These demands have played out very publicly. For example, Kentucky County Clerk Kim Davis, who, because of her beliefs about marriage, refused to issue a marriage license to a same-sex couple after the Obergefell decision, was sued by the American Civil Liberties Union and ordered by a federal judge to issue the license. After an unsuccessful appeal, she continued to refuse to issue licenses and was subsequently jailed for contempt of court. This and other cases like it have likely contributed to growing concern in recent years.
Future Threats to Religious Freedom
A plurality of Americans believe freedom of religion in the US is worse than it was 10 years ago, and most clergy believe it is becoming less valued—so what do they envision for the future?
In the 2014 survey, over half of Protestant pastors (55%) admitted they were very concerned that religious freedom will become more restricted in the next five years. This dropped to below half in the 2015 / 2016 study, and to one-third (34%) in 2017.
In many ways, these decreasing concerns belie the realities on the ground and in the headlines during these years. In 2015, in particular, several high-profile religious liberty stories dominated the news, including the controversial passage (and amendment) of the Indiana Religious Freedom Restoration Act, which proponents claimed was intended to restrict government’s ability to infringe on religious rights; the landmark ruling in Obergefell vs. Hodges in the Supreme Court, granting marriage rights to same-sex couples; and threats to repeal the accreditation of Gordon College for their statement of faith on marriage as limited to a man and a woman. These controversies were national news, yet most pastors concerns about religious freedom decreased during those years—perhaps indicating less of a “headline sensitivity” than one might expect.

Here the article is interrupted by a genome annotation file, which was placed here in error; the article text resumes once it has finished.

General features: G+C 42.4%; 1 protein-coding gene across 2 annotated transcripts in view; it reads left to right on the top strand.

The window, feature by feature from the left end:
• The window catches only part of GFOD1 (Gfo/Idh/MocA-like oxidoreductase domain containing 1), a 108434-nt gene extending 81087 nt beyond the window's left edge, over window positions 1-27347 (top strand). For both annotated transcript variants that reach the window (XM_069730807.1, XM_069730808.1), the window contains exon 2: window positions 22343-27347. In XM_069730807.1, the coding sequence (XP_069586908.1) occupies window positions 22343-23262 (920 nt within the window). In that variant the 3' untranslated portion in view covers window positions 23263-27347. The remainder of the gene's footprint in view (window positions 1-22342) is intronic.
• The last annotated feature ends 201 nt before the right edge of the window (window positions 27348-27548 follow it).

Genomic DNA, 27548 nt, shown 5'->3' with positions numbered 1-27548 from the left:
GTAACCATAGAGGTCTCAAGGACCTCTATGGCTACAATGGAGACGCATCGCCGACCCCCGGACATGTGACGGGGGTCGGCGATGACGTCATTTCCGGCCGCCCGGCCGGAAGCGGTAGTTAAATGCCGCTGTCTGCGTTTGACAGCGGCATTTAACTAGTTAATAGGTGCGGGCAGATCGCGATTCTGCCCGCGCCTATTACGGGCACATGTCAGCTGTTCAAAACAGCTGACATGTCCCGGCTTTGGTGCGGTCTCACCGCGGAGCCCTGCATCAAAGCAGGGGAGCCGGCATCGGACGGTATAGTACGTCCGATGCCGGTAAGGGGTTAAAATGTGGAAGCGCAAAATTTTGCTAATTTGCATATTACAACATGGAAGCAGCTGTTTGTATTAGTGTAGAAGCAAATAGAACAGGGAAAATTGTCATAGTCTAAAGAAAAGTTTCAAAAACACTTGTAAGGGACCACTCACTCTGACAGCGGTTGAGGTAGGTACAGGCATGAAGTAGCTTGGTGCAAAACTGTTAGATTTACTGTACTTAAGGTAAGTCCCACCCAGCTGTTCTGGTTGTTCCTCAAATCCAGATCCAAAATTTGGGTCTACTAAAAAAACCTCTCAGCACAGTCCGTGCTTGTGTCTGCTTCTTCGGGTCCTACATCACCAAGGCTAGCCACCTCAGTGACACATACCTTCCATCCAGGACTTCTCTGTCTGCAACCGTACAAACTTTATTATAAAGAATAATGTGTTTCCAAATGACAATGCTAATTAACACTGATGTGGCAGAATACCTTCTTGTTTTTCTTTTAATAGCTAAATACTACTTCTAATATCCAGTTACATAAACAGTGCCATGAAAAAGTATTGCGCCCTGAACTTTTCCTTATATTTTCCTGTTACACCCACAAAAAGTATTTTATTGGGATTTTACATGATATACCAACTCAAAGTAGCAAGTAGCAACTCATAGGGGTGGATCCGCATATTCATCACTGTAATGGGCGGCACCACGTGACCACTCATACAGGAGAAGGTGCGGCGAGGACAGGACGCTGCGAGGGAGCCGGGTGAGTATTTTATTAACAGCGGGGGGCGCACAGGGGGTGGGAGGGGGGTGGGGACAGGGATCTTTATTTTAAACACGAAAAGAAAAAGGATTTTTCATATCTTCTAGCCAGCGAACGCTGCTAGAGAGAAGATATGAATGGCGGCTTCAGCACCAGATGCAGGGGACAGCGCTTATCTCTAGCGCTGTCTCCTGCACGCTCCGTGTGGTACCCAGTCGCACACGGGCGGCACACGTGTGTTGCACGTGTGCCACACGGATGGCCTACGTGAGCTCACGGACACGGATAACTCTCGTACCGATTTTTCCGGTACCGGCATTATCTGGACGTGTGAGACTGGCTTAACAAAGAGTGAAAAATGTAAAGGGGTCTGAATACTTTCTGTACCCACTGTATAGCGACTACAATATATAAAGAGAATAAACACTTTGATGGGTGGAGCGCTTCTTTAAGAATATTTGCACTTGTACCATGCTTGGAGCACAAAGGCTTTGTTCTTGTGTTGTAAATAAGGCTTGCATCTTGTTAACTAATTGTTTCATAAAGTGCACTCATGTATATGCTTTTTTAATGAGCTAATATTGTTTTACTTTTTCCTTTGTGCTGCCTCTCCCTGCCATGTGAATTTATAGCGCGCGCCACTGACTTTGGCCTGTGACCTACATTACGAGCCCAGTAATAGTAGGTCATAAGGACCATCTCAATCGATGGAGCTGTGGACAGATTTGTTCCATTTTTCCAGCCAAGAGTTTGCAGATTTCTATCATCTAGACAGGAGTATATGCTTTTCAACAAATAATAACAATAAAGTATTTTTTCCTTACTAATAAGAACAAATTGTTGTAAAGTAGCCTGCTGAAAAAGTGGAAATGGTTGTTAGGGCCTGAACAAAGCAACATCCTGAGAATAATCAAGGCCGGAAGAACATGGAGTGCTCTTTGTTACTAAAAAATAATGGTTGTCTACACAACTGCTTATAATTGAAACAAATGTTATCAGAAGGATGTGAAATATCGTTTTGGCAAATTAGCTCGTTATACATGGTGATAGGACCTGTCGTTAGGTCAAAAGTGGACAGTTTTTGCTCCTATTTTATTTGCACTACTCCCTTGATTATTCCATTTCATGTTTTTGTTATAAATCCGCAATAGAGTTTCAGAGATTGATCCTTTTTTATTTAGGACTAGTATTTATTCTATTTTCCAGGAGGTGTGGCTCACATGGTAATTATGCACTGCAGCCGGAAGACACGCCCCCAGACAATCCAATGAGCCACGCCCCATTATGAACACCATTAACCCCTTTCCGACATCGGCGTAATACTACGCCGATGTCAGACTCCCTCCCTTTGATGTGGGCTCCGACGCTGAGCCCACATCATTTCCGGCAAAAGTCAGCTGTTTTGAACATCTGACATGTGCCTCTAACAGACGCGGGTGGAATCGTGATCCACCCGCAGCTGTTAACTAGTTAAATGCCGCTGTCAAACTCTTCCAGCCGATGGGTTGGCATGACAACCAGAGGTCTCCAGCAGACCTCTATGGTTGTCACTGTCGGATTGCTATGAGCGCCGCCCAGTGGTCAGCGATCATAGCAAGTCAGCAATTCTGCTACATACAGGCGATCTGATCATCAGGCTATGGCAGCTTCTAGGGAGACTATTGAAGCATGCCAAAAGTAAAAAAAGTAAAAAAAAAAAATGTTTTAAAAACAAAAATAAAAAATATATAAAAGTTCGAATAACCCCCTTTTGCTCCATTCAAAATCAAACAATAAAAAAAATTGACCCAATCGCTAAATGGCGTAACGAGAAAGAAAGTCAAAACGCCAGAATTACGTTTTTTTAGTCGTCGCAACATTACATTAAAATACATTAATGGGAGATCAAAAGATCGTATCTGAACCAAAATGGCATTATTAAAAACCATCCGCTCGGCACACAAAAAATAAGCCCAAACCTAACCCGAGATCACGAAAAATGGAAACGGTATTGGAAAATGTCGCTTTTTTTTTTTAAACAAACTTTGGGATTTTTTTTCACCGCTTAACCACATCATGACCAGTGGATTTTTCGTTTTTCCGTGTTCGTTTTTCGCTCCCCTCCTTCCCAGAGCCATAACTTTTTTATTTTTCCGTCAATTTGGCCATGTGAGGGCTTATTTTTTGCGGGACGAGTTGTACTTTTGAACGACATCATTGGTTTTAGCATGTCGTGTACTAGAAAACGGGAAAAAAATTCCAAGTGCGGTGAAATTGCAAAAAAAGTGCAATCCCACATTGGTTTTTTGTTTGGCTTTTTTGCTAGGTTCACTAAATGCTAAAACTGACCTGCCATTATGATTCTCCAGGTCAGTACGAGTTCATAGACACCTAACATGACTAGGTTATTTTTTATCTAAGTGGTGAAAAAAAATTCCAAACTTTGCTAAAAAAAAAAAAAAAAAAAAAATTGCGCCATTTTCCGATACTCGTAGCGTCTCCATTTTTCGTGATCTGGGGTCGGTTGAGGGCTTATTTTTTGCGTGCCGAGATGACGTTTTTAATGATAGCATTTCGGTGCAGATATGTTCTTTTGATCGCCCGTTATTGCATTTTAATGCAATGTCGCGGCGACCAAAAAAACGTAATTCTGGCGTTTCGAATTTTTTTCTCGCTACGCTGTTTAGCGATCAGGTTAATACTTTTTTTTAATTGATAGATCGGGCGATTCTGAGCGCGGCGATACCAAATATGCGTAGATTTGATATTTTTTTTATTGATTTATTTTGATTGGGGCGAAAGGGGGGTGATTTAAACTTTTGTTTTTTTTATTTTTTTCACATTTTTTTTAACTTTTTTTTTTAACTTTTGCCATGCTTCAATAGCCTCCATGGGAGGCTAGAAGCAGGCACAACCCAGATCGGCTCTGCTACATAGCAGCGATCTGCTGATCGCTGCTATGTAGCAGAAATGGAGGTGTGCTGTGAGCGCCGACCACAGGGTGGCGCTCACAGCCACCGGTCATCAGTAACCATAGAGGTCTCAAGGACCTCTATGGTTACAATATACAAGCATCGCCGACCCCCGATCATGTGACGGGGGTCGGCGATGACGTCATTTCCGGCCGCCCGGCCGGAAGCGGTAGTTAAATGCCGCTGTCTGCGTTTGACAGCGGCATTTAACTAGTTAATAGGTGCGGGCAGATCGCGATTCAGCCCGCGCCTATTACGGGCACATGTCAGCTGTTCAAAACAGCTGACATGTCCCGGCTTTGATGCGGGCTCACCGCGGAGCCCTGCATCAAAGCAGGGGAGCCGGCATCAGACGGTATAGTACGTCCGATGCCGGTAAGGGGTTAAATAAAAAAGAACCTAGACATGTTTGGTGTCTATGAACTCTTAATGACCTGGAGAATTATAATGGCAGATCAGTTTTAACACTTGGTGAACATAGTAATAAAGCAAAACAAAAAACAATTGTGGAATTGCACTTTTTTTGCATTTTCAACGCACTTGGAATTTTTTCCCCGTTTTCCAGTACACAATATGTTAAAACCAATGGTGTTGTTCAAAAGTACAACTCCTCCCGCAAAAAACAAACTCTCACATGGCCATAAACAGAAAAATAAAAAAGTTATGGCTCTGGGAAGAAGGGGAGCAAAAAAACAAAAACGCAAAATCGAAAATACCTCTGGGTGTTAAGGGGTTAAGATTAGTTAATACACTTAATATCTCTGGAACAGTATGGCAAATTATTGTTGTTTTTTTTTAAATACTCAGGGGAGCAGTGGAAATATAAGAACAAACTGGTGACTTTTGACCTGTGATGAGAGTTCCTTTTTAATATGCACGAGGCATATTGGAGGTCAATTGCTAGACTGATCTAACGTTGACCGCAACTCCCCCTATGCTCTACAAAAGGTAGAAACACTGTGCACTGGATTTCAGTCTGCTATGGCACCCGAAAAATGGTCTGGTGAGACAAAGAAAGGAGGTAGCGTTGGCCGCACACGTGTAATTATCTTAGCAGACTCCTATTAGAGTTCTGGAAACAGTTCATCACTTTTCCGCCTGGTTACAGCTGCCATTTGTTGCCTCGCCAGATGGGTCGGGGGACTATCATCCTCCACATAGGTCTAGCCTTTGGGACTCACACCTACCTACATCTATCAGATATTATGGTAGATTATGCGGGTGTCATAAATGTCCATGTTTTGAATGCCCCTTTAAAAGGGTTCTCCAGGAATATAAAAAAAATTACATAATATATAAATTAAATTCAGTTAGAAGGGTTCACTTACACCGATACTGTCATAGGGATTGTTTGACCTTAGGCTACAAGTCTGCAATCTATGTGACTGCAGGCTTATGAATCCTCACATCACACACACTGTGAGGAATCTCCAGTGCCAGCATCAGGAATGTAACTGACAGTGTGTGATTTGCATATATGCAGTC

That said, most pastors are not moving from very concerned to a total lack of concern. Most clergy shifting away from very concerned have simply moved to somewhat concerned, which increased from one-quarter (25%) in 2014 to 31 percent in 2015 / 16, to two in five (39%) in 2017. Pastors who said they were not too concerned about future restrictions of religious freedom increased from one in eight (12%) in 2014 to one in five (20%) in 2017.
A Broader Context for the Religious Liberty Debates
As we have explored, contention over religious liberty has been part of America since the 1600s. That we are still divided on these questions in 2018 is not surprising. That said, the shift in how the general public thinks about same-sex marriage has introduced a new complicating factor that has contributed to growing fears about religious liberty among clergy, growing hostility to it among non-religious Americans, and no small amount of controversy about the place of religion in public life.
In the next chapter, we zoom out to look at the broader cultural context and the increased tribalism that defines public life in America. The challenge facing us is not only that we fight over religious liberty; it’s that there is not much of a “we” in the United States today. Due to the fracturing of local communities, rising mistrust and loneliness, and a polarized political system, the common life of the United States is beginning to fray.
It is simply a fact that we are now a pluralistic country. But how to live well within our pluralism is a problem we have yet to resolve. The issue of religious liberty is less a unique, stand-alone issue that reflects animosity toward Christians and is instead part of a larger failure of community in the United States.